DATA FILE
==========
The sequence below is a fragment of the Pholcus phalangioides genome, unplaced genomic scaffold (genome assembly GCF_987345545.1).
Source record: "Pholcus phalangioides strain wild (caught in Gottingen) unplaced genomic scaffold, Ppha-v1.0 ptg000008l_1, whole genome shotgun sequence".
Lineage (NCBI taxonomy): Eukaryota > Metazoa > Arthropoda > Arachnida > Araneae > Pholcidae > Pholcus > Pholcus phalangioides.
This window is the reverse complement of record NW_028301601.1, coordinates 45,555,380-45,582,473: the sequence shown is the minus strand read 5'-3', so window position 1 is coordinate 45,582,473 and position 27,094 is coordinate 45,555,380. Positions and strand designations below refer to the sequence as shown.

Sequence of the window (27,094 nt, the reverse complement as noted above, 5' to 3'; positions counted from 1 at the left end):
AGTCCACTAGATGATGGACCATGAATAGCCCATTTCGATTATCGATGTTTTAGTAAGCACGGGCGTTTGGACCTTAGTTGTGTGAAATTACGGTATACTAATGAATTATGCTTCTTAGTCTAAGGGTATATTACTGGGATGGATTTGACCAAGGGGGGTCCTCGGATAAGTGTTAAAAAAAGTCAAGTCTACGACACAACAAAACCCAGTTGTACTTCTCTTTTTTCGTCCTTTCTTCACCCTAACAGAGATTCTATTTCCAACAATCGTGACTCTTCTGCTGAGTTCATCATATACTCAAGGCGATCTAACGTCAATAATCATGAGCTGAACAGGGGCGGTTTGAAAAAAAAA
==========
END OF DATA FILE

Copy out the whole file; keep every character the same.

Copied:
The sequence below is a fragment of the Pholcus phalangioides genome, unplaced genomic scaffold (genome assembly GCF_987345545.1).
Source record: "Pholcus phalangioides strain wild (caught in Gottingen) unplaced genomic scaffold, Ppha-v1.0 ptg000008l_1, whole genome shotgun sequence".
Lineage (NCBI taxonomy): Eukaryota > Metazoa > Arthropoda > Arachnida > Araneae > Pholcidae > Pholcus > Pholcus phalangioides.
This window is the reverse complement of record NW_028301601.1, coordinates 45,555,380-45,582,473: the sequence shown is the minus strand read 5'-3', so window position 1 is coordinate 45,582,473 and position 27,094 is coordinate 45,555,380. Positions and strand designations below refer to the sequence as shown.

Sequence of the window (27,094 nt, the reverse complement as noted above, 5' to 3'; positions counted from 1 at the left end):
AGTCCACTAGATGATGGACCATGAATAGCCCATTTCGATTATCGATGTTTTAGTAAGCACGGGCGTTTGGACCTTAGTTGTGTGAAATTACGGTATACTAATGAATTATGCTTCTTAGTCTAAGGGTATATTACTGGGATGGATTTGACCAAGGGGGGTCCTCGGATAAGTGTTAAAAAAAGTCAAGTCTACGACACAACAAAACCCAGTTGTACTTCTCTTTTTTCGTCCTTTCTTCACCCTAACAGAGATTCTATTTCCAACAATCGTGACTCTTCTGCTGAGTTCATCATATACTCAAGGCGATCTAACGTCAATAATCATGAGCTGAACAGGGGCGGTTTGAAAAAAAAA